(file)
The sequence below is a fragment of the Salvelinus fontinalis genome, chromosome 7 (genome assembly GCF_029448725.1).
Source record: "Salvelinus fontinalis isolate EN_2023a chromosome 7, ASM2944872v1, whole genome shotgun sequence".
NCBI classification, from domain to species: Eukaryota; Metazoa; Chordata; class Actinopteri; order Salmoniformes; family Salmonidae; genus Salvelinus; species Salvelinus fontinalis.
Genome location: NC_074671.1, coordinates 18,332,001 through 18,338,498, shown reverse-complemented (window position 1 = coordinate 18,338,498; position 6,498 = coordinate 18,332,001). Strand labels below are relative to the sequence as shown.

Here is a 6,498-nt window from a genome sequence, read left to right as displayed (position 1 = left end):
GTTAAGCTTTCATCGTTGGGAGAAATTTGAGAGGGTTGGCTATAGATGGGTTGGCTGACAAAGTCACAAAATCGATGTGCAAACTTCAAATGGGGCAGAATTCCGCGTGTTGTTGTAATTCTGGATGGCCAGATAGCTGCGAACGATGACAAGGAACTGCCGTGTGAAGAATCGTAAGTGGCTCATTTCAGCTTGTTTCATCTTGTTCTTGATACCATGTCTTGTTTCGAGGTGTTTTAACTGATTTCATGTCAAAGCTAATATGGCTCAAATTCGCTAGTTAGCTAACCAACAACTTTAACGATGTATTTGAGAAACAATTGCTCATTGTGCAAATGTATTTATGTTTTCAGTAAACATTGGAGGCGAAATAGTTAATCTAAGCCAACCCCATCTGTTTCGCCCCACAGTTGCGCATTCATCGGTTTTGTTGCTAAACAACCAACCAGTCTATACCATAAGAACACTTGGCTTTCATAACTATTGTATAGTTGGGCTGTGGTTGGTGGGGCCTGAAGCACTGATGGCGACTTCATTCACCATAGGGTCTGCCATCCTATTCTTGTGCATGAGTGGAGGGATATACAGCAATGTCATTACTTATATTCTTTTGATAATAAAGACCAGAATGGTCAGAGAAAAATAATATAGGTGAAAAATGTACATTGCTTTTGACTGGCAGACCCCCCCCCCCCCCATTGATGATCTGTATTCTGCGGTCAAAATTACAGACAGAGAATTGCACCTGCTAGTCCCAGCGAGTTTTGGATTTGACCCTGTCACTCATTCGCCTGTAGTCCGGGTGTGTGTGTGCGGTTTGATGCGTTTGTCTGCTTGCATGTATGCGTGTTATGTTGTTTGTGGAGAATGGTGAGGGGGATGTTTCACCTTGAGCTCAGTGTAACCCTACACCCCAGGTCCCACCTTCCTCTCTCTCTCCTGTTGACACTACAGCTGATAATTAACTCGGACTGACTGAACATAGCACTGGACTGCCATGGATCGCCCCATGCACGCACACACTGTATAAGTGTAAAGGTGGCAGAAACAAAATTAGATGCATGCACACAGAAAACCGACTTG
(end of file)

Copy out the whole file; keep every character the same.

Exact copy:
The sequence below is a fragment of the Salvelinus fontinalis genome, chromosome 7 (genome assembly GCF_029448725.1).
Source record: "Salvelinus fontinalis isolate EN_2023a chromosome 7, ASM2944872v1, whole genome shotgun sequence".
NCBI classification, from domain to species: Eukaryota; Metazoa; Chordata; class Actinopteri; order Salmoniformes; family Salmonidae; genus Salvelinus; species Salvelinus fontinalis.
Genome location: NC_074671.1, coordinates 18,332,001 through 18,338,498, shown reverse-complemented (window position 1 = coordinate 18,338,498; position 6,498 = coordinate 18,332,001). Strand labels below are relative to the sequence as shown.

Here is a 6,498-nt window from a genome sequence, read left to right as displayed (position 1 = left end):
GTTAAGCTTTCATCGTTGGGAGAAATTTGAGAGGGTTGGCTATAGATGGGTTGGCTGACAAAGTCACAAAATCGATGTGCAAACTTCAAATGGGGCAGAATTCCGCGTGTTGTTGTAATTCTGGATGGCCAGATAGCTGCGAACGATGACAAGGAACTGCCGTGTGAAGAATCGTAAGTGGCTCATTTCAGCTTGTTTCATCTTGTTCTTGATACCATGTCTTGTTTCGAGGTGTTTTAACTGATTTCATGTCAAAGCTAATATGGCTCAAATTCGCTAGTTAGCTAACCAACAACTTTAACGATGTATTTGAGAAACAATTGCTCATTGTGCAAATGTATTTATGTTTTCAGTAAACATTGGAGGCGAAATAGTTAATCTAAGCCAACCCCATCTGTTTCGCCCCACAGTTGCGCATTCATCGGTTTTGTTGCTAAACAACCAACCAGTCTATACCATAAGAACACTTGGCTTTCATAACTATTGTATAGTTGGGCTGTGGTTGGTGGGGCCTGAAGCACTGATGGCGACTTCATTCACCATAGGGTCTGCCATCCTATTCTTGTGCATGAGTGGAGGGATATACAGCAATGTCATTACTTATATTCTTTTGATAATAAAGACCAGAATGGTCAGAGAAAAATAATATAGGTGAAAAATGTACATTGCTTTTGACTGGCAGACCCCCCCCCCCCCCATTGATGATCTGTATTCTGCGGTCAAAATTACAGACAGAGAATTGCACCTGCTAGTCCCAGCGAGTTTTGGATTTGACCCTGTCACTCATTCGCCTGTAGTCCGGGTGTGTGTGTGCGGTTTGATGCGTTTGTCTGCTTGCATGTATGCGTGTTATGTTGTTTGTGGAGAATGGTGAGGGGGATGTTTCACCTTGAGCTCAGTGTAACCCTACACCCCAGGTCCCACCTTCCTCTCTCTCTCCTGTTGACACTACAGCTGATAATTAACTCGGACTGACTGAACATAGCACTGGACTGCCATGGATCGCCCCATGCACGCACACACTGTATAAGTGTAAAGGTGGCAGAAACAAAATTAGATGCATGCACACAGAAAACCGACTTG